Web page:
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Fleeing Fierce Rita

Hurricane Rita grew into a monster storm with 175-mph sustained winds as it swirled toward the Gulf Coast, expected to make landfall early Saturday, prompting more than 1.3 million residents in Texas and Louisiana to flee in hopes of avoiding a deadly repeat of Katrina.

"It's not worth staying here," said Celia Martinez as she and several relatives finished packing up their homes and pets to head to Houston. "Life is more important than things."

Rita is now centered about 540 miles east-southeast of Galveston, moving west at about 9 mph. Forecasters predict it will come ashore along the central Texas coast between Galveston and Corpus Christi.

Hurricane-force winds extend up to 70 miles from the center of the storm, and even a slight rightward turn could prove devastating to the fractured levees protecting New Orleans.

As Texas Gov. Rick Perry urged residents along the state's entire coast to begin evacuating well in advance of Rita's predicted Saturday landfall, New Orleans braced for the possibility that the storm could swamp the misery-stricken city all over again.

Hundreds of buses have been dispatched to evacuate the poor and move out hospital and nursing home patients, and truckloads of water, ice and ready-made meals, and rescue and medical teams are on standby in an effort to show the lessons learned in Katrina.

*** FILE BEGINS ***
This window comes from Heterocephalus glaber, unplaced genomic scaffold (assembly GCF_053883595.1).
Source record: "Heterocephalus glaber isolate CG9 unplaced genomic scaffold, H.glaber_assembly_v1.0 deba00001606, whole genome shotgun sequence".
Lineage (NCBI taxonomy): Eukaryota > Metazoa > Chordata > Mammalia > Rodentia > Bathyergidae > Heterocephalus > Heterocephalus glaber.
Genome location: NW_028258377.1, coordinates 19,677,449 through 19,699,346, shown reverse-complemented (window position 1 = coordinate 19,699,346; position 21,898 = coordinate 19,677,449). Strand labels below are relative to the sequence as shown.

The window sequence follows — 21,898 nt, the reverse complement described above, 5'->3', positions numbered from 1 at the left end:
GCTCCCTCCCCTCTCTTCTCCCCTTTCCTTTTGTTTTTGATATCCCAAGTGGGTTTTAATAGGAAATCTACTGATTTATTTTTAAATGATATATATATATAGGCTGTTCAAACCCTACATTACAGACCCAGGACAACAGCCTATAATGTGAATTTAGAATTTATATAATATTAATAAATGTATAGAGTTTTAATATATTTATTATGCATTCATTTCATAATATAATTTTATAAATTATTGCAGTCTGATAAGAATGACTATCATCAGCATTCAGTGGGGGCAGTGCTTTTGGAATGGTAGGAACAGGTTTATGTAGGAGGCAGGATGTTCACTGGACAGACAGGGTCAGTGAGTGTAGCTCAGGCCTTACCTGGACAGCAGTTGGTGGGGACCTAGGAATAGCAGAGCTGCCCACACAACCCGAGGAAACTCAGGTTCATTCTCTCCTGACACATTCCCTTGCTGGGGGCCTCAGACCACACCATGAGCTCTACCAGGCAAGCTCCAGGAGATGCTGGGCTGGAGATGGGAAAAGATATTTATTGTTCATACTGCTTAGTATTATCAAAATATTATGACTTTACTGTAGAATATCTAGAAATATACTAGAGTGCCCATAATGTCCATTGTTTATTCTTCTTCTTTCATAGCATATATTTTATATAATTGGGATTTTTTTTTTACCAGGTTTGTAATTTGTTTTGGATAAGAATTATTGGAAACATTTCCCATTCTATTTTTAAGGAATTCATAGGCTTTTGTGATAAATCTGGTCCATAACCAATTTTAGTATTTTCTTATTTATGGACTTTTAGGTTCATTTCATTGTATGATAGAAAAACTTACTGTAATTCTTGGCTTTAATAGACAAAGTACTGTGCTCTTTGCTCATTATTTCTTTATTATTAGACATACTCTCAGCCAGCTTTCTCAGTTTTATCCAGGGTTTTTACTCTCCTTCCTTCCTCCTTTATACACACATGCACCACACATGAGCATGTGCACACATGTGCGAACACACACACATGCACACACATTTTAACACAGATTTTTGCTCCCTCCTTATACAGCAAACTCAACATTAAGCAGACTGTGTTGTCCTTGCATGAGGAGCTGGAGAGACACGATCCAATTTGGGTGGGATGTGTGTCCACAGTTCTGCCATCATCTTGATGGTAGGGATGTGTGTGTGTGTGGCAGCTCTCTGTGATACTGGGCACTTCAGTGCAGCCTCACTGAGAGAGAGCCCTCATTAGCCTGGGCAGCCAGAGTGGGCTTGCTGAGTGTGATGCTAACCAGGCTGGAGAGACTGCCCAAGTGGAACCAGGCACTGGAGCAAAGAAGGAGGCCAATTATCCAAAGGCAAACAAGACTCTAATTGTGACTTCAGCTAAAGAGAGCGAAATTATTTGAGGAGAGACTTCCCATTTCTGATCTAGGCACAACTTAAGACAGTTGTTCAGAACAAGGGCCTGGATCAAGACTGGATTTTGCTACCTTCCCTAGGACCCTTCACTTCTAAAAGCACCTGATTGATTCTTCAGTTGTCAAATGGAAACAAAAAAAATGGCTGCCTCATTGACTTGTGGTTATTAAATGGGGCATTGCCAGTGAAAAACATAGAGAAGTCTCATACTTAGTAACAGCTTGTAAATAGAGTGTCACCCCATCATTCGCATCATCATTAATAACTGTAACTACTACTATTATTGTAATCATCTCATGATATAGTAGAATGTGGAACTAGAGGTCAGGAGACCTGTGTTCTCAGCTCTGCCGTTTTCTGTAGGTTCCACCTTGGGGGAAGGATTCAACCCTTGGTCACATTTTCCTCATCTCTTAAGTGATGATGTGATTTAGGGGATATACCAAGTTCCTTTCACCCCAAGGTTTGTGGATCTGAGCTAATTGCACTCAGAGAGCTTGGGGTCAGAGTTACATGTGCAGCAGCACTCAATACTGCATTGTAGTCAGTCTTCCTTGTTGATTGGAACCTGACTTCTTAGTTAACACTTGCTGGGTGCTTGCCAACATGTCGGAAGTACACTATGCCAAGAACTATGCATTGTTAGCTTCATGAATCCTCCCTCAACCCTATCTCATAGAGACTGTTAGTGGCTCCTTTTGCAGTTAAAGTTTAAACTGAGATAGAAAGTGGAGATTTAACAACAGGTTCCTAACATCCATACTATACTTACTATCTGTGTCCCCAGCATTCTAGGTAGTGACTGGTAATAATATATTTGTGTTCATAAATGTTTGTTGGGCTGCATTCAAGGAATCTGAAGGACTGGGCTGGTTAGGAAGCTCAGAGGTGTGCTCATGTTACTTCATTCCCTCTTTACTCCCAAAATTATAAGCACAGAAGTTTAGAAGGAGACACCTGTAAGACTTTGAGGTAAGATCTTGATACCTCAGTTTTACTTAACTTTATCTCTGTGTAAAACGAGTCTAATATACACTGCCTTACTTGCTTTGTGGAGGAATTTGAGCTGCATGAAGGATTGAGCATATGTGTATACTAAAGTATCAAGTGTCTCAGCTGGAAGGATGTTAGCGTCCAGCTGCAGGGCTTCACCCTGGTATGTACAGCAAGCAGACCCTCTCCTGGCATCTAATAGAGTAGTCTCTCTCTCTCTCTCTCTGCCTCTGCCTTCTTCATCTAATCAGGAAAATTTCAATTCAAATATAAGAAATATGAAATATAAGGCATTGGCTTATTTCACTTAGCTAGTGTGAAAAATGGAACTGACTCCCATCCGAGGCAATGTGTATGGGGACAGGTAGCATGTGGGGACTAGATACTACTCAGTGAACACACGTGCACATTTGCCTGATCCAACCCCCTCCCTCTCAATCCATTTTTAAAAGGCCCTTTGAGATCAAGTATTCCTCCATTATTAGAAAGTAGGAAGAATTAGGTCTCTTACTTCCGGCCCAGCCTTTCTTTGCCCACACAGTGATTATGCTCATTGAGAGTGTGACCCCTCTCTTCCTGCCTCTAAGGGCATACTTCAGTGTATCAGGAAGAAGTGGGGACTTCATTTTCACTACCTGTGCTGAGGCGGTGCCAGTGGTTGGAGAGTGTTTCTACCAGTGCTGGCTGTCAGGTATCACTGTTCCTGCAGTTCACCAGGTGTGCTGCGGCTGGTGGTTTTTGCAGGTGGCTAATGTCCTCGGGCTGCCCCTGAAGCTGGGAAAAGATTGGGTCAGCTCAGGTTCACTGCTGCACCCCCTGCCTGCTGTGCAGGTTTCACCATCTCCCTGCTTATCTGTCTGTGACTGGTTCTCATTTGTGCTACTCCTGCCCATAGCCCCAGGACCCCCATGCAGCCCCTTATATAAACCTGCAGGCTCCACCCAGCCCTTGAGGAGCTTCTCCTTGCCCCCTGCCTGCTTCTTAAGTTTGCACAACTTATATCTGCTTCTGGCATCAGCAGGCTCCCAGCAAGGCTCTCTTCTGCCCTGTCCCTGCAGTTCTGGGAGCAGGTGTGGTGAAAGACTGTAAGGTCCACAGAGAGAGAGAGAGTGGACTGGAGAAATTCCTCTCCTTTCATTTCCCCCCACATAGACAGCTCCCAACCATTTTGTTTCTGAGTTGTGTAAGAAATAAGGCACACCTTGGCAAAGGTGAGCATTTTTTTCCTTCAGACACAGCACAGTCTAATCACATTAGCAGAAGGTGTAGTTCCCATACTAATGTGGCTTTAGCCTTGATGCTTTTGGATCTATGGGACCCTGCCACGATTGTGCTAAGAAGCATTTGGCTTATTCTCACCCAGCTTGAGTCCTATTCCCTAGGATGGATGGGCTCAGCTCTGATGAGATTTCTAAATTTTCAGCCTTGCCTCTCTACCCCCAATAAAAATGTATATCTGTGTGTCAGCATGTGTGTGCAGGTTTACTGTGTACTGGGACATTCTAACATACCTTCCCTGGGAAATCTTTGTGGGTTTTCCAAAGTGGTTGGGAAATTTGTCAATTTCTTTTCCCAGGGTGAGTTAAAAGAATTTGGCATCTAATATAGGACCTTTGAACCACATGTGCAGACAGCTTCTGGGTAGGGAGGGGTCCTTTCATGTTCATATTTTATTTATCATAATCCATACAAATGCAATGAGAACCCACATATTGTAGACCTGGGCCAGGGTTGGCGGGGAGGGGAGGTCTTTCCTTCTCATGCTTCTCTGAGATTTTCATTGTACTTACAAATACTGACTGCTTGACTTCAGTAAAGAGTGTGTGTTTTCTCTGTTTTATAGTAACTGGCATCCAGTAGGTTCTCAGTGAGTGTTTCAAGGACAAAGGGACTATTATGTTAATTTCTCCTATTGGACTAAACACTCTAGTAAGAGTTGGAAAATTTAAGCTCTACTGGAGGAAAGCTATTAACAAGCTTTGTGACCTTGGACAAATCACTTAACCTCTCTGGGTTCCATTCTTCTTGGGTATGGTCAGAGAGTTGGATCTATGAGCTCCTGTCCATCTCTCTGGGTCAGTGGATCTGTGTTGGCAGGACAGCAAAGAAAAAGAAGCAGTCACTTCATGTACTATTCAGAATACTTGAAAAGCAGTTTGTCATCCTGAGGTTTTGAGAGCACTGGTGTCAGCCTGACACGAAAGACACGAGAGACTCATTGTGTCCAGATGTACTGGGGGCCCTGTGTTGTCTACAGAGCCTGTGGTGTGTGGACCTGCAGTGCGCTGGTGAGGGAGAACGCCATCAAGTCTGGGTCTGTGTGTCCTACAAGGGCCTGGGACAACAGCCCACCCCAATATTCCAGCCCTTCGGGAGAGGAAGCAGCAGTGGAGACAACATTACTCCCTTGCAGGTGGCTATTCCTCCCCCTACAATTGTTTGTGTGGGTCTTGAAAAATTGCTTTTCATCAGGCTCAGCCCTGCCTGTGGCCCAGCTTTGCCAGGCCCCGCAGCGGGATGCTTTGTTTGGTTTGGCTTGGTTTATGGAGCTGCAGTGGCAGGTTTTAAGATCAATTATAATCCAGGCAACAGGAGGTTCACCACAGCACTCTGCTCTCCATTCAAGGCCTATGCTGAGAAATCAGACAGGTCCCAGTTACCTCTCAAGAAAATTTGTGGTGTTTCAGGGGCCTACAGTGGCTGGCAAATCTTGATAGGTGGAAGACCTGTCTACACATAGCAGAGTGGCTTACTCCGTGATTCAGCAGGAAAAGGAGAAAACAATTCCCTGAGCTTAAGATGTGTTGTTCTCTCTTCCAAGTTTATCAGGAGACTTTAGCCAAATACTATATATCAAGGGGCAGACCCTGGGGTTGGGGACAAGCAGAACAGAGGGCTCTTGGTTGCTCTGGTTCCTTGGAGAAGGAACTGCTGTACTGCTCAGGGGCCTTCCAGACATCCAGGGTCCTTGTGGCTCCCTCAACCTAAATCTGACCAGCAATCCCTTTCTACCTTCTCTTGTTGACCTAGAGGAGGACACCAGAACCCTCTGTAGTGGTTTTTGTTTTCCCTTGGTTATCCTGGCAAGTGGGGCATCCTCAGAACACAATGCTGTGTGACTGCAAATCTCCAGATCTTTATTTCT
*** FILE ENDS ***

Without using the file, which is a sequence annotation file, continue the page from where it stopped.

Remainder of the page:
Galveston, Corpus Christi and surrounding Nueces County, low-lying parts of Houston, and New Orleans are under mandatory evacuation orders as Category 5 Rita drew energy from balmy gulf waters.

Galveston Mayor Lyda Ann Thomas, noting that buses used to take people and their pets off the island are running in short supply, is warning that stragglers could be left to fend for themselves.

Thomas said those left on the island will have to find a way off with family, neighbors or friends or will face hunkering down during what she called a "catastrophic, dangerous storm."

More than 180 Galveston police officers will stay behind, with nearly 120 firefighters.

Officials in Corpus Christi plan to load up about 100 buses Thursday morning to evacuate people who have no other way to get out.

In New Orleans, where significant rainfall from Rita could cause new flooding, Mayor Ray Nagin has urged residents to evacuate. But few seem to be doing so: Wednesday, some 500 buses stood by at the convention center waiting for evacuees, but only 27 showed up for the free ride out of town.

Wednesday, the death toll from Katrina passed the 1,000 mark in five Gulf Coast states. The body count in Louisiana alone was put at nearly 800, most found in the receding floodwaters of New Orleans.

Forecasters say Rita could be the strongest hurricane on record to ever hit Texas. Only three Category 5 hurricanes, the highest on the scale, are known to have hit the U.S. mainland - most recently, Andrew, which smashed South Florida in 1992.

"We hope and pray that Hurricane Rita will not be a devastating storm, but we got to be ready for the worst," President Bush said in Washington.